The moderate success of an opposition outsider presidential candidate in the run-off election in April increases operational and policy risks for the next president
Costa Rica's main opposition party is the National Liberation Party (Partido Liberación Nacional: PLN), which secured most of the Congressional election votes (19.49%) in the general election on 4 February 2018. However, the election results showed the PLN losing strength as its presidential candidate, Antonio Álvarez, came in third place with 18.6% of the vote. The main beneficiary of the election was the National Restoration Party (Partido Restauración Nacional: PRN) led by evangelical presidential candidate Fabricio Alvarado, who ran a campaign based on religious values and the reduction of the country's fiscal deficit. Fabricio Alvarado gained 24.79% of the vote in the election compared with Carlos Alvarado of the ruling centre-left Citizens' Action Party (Partido Acción Ciudadana: PAC), who received 21.76% of the vote. Carlos Alvarado won run-off elections held in April 2018, with 60.66% of the vote, and will assume office in May.
In general, the PLN is considered to hold positions across the political spectrum, making it difficult to class as right or left of the political centre. As such, the party draws popular support from across socioeconomic groups although its geographic representation comes largely from the coastal areas of Alajuela, Cartago, Guanacaste, and San José. It lost advantage to the PRN in Limón and Puntarenas. It has rejected the president-elect's invitation to contribute members to the executive but has not outright rejected the possibility of a cabinet post.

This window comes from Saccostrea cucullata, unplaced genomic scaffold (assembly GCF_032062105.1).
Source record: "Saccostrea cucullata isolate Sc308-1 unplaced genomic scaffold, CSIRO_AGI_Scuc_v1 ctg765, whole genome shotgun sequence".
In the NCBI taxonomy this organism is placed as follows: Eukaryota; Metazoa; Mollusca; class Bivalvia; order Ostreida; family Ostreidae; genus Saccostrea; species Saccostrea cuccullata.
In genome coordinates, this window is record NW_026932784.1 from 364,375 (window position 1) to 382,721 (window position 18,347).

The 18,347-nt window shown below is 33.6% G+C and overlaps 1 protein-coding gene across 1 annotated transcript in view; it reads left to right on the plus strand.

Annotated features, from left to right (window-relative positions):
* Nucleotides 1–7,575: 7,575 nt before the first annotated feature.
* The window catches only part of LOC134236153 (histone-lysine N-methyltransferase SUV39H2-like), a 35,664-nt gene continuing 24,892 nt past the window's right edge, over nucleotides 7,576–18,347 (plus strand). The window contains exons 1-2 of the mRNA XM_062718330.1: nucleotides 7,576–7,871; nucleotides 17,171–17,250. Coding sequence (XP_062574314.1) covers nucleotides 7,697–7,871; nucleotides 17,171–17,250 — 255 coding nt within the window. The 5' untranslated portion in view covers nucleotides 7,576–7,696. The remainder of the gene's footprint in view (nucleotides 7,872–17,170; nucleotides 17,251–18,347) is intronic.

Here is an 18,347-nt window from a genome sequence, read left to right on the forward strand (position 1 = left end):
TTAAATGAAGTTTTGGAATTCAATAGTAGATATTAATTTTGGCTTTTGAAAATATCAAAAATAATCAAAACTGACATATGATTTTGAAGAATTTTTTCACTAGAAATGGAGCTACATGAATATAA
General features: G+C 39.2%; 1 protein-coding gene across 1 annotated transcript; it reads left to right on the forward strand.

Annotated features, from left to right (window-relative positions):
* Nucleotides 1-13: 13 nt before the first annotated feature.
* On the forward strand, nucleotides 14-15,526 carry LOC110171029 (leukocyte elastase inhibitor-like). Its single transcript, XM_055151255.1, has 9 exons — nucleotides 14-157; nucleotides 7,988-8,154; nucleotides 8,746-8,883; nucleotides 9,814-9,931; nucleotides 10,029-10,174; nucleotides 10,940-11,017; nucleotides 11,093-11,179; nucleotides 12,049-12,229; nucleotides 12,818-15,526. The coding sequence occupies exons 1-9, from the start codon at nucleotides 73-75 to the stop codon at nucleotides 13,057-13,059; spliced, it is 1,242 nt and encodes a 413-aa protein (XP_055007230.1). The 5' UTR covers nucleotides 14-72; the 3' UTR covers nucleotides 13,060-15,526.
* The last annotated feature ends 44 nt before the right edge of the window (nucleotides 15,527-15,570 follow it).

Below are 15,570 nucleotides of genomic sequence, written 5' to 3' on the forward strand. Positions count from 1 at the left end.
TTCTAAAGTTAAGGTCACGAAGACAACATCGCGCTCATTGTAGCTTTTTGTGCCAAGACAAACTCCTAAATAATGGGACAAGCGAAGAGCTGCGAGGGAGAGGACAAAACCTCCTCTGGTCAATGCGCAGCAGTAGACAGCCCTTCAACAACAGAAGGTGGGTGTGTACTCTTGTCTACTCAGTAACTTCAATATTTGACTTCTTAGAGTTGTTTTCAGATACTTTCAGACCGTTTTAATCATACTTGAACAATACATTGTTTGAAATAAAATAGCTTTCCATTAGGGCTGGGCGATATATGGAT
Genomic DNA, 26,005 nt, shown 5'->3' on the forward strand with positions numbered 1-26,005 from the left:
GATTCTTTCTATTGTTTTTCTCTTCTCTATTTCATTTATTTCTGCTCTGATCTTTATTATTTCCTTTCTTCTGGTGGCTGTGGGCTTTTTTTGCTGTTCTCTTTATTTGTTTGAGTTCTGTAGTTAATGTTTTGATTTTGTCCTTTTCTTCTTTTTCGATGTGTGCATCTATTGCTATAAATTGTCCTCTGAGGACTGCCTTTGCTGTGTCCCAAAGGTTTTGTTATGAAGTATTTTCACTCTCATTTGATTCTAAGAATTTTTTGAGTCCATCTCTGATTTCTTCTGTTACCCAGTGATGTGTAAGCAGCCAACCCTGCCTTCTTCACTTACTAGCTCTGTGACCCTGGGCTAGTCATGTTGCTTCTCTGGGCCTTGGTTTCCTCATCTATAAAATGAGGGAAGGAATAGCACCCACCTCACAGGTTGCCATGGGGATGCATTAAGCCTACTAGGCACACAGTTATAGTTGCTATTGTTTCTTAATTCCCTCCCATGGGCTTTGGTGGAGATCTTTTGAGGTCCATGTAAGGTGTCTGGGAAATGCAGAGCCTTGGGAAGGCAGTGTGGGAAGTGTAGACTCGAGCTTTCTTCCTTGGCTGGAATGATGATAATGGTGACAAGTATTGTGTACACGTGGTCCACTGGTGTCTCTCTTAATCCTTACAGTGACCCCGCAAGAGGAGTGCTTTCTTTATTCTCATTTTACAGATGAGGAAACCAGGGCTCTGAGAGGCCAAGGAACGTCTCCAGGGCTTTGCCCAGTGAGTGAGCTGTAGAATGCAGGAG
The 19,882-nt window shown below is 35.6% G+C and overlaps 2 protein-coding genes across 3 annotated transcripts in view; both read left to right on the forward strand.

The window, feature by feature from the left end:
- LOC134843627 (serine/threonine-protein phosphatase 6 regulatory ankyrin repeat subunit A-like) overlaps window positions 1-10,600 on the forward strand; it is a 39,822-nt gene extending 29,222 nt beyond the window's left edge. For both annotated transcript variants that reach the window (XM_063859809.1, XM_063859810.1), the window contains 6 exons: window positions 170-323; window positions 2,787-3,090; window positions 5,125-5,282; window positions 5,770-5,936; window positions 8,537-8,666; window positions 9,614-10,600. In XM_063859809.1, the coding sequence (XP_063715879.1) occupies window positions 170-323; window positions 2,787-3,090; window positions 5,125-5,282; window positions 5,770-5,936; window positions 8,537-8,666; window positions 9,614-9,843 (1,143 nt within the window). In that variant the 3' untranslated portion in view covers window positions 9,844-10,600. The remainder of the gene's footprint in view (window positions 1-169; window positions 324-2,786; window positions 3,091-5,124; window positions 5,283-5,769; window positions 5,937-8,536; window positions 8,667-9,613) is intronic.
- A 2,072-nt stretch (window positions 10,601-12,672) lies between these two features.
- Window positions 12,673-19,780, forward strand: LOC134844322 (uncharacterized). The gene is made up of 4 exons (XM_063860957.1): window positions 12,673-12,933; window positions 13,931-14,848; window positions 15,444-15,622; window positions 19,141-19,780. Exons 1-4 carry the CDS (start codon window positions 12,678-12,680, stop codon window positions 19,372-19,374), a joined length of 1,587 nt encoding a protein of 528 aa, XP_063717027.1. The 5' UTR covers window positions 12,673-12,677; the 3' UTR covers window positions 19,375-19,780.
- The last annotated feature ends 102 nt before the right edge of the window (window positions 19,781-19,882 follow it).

The second traditional party, the Social Christian Unity Party (Partido Unidad Social Cristiana: PUSC) has weakened since losing power in 2006. It was founded in 1983 by four opposition parties, and from that time formed the traditional opposition to the PLN when not in power itself. However, a series of corruption scandals involving three former Costa Rican presidents weakened its position. The PUSC has also obstructed the current government's agenda, mainly relating to a tax reform. The PUSC's presidential candidate Rodolfo Piza achieved fourth place with 16.06% of the vote on a platform promising to address the fiscal deficit by cutting spending and encouraging investment rather than introducing new taxes. However, the president-elect has advocated for a government of national unity based on alliances with other parties and has been backed by members of the PLN, PUSC, and Broad Front (Frente Amplio: FA). Legislators from both the PLN and the PUSC have been implicated in the 'Cementazo' corruption scandal involving influence peddling accusations for the approval of loans for Chinese cement imports.
IHS harnesses the deepest sources of information, analytics and expertise to forge solutions for industries and markets that drive economies worldwide. IHS partners with leaders in business, finance and government to create insights that allow their customers to be more efficient and make more informed decisions to secure their future. We’ve partnered with IHS to utilize this data analysis and make it available for our customers.
The content contained herein is intended for general informational purposes only. Companies and individuals should not solely rely on the information or suggestions provided in this article for the prevention or mitigation of the risks discussed herein.
IHSTM COUNTRY RISK
Copyright notice and legal disclaimer
© 2018 IHS Markit. No portion of this report may be reproduced, reused, or otherwise distributed in any form without prior written consent, with the exception of any internal client distribution as may be permitted in the license agreement between client and IHS. Content reproduced or redistributed with IHS permission must display IHS legal notices and attributions of authorship. The information contained herein is from sources considered reliable but its accuracy and completeness are not warranted, nor are the opinions and analyses which are based upon it, and to the extent permitted by law, IHS shall not be liable for any errors or omissions or any loss, damage or expense incurred by reliance on information or any statement contained herein. For more information, please contact IHS at email@example.com, +1 800 IHS CARE (from North American locations), or +44 (0) 1344 328 300 (from outside North America).